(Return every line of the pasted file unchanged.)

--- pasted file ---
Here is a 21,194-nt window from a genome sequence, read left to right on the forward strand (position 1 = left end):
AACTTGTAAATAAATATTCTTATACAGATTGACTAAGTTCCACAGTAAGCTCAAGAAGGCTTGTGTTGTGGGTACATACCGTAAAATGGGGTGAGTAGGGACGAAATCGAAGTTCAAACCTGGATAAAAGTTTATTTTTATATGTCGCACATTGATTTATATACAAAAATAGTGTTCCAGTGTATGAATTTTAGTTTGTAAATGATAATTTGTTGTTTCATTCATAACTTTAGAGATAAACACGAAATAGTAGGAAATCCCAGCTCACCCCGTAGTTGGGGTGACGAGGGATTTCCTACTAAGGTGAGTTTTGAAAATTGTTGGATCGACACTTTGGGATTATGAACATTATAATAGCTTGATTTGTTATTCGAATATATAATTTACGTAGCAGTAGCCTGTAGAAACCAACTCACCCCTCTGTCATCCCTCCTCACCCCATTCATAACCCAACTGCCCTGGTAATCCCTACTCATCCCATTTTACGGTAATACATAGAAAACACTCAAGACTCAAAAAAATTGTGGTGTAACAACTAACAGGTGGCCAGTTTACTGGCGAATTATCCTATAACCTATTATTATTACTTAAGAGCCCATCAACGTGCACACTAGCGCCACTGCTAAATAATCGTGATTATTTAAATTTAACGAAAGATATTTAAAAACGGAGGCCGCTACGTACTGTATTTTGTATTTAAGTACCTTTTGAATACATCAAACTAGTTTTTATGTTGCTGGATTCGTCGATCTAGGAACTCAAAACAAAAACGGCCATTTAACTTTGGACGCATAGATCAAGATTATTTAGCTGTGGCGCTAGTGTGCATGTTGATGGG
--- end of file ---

Here is a 21,194-nt window from a genome sequence, read left to right on the forward strand (position 1 = left end):
AACTTGTAAATAAATATTCTTATACAGATTGACTAAGTTCCACAGTAAGCTCAAGAAGGCTTGTGTTGTGGGTACATACCGTAAAATGGGGTGAGTAGGGACGAAATCGAAGTTCAAACCTGGATAAAAGTTTATTTTTATATGTCGCACATTGATTTATATACAAAAATAGTGTTCCAGTGTATGAATTTTAGTTTGTAAATGATAATTTGTTGTTTCATTCATAACTTTAGAGATAAACACGAAATAGTAGGAAATCCCAGCTCACCCCGTAGTTGGGGTGACGAGGGATTTCCTACTAAGGTGAGTTTTGAAAATTGTTGGATCGACACTTTGGGATTATGAACATTATAATAGCTTGATTTGTTATTCGAATATATAATTTACGTAGCAGTAGCCTGTAGAAACCAACTCACCCCTCTGTCATCCCTCCTCACCCCATTCATAACCCAACTGCCCTGGTAATCCCTACTCATCCCATTTTACGGTAATACATAGAAAACACTCAAGACTCAAAAAAATTGTGGTGTAACAACTAACAGGTGGCCAGTTTACTGGCGAATTATCCTATAACCTATTATTATTACTTAAGAGCCCATCAACGTGCACACTAGCGCCACTGCTAAATAATCGTGATTATTTAAATTTAACGAAAGATATTTAAAAACGGAGGCCGCTACGTACTGTATTTTGTATTTAAGTACCTTTTGAATACATCAAACTAGTTTTTATGTTGCTGGATTCGTCGATCTAGGAACTCAAAACAAAAACGGCCATTTAACTTTGGACGCATAGATCAAGATTATTTAGCTGTGGCGCTAGTGTGCATGTTGATGGG